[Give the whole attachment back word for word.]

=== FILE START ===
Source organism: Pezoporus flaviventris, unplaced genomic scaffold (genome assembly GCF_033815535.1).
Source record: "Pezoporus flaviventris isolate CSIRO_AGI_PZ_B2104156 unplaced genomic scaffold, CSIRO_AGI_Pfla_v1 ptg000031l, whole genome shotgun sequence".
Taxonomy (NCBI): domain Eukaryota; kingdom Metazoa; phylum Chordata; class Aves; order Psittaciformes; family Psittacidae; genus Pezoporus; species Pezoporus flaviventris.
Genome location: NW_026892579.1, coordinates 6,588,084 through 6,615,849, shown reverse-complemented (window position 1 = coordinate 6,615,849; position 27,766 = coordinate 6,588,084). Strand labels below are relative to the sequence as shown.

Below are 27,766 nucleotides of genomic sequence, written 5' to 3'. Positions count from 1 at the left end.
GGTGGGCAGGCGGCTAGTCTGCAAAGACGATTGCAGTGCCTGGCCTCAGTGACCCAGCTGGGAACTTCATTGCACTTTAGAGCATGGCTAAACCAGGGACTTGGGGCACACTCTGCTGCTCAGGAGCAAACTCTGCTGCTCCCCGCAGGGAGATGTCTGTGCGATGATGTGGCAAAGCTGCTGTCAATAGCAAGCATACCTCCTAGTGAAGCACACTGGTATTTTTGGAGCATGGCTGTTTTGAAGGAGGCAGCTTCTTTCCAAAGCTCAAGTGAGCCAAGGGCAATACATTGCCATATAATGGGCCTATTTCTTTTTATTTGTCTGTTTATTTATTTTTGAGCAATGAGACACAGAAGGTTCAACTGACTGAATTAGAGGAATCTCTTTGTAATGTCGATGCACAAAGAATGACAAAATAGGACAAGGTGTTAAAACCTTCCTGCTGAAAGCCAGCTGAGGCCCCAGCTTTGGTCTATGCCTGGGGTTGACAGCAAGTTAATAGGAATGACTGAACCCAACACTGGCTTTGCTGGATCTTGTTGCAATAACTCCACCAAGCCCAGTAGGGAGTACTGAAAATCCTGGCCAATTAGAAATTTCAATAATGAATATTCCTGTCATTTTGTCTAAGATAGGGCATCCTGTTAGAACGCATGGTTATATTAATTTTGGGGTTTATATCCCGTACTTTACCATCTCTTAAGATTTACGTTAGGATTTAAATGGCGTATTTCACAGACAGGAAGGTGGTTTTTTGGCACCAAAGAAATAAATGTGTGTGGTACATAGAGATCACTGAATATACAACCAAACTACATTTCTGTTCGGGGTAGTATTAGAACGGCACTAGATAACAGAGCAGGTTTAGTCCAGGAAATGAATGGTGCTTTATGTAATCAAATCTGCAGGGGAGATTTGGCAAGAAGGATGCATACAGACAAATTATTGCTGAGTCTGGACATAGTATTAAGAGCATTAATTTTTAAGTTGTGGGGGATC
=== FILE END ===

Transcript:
Source organism: Pezoporus flaviventris, unplaced genomic scaffold (genome assembly GCF_033815535.1).
Source record: "Pezoporus flaviventris isolate CSIRO_AGI_PZ_B2104156 unplaced genomic scaffold, CSIRO_AGI_Pfla_v1 ptg000031l, whole genome shotgun sequence".
Taxonomy (NCBI): domain Eukaryota; kingdom Metazoa; phylum Chordata; class Aves; order Psittaciformes; family Psittacidae; genus Pezoporus; species Pezoporus flaviventris.
Genome location: NW_026892579.1, coordinates 6,588,084 through 6,615,849, shown reverse-complemented (window position 1 = coordinate 6,615,849; position 27,766 = coordinate 6,588,084). Strand labels below are relative to the sequence as shown.

Below are 27,766 nucleotides of genomic sequence, written 5' to 3'. Positions count from 1 at the left end.
GGTGGGCAGGCGGCTAGTCTGCAAAGACGATTGCAGTGCCTGGCCTCAGTGACCCAGCTGGGAACTTCATTGCACTTTAGAGCATGGCTAAACCAGGGACTTGGGGCACACTCTGCTGCTCAGGAGCAAACTCTGCTGCTCCCCGCAGGGAGATGTCTGTGCGATGATGTGGCAAAGCTGCTGTCAATAGCAAGCATACCTCCTAGTGAAGCACACTGGTATTTTTGGAGCATGGCTGTTTTGAAGGAGGCAGCTTCTTTCCAAAGCTCAAGTGAGCCAAGGGCAATACATTGCCATATAATGGGCCTATTTCTTTTTATTTGTCTGTTTATTTATTTTTGAGCAATGAGACACAGAAGGTTCAACTGACTGAATTAGAGGAATCTCTTTGTAATGTCGATGCACAAAGAATGACAAAATAGGACAAGGTGTTAAAACCTTCCTGCTGAAAGCCAGCTGAGGCCCCAGCTTTGGTCTATGCCTGGGGTTGACAGCAAGTTAATAGGAATGACTGAACCCAACACTGGCTTTGCTGGATCTTGTTGCAATAACTCCACCAAGCCCAGTAGGGAGTACTGAAAATCCTGGCCAATTAGAAATTTCAATAATGAATATTCCTGTCATTTTGTCTAAGATAGGGCATCCTGTTAGAACGCATGGTTATATTAATTTTGGGGTTTATATCCCGTACTTTACCATCTCTTAAGATTTACGTTAGGATTTAAATGGCGTATTTCACAGACAGGAAGGTGGTTTTTTGGCACCAAAGAAATAAATGTGTGTGGTACATAGAGATCACTGAATATACAACCAAACTACATTTCTGTTCGGGGTAGTATTAGAACGGCACTAGATAACAGAGCAGGTTTAGTCCAGGAAATGAATGGTGCTTTATGTAATCAAATCTGCAGGGGAGATTTGGCAAGAAGGATGCATACAGACAAATTATTGCTGAGTCTGGACATAGTATTAAGAGCATTAATTTTTAAGTTGTGGGGGATC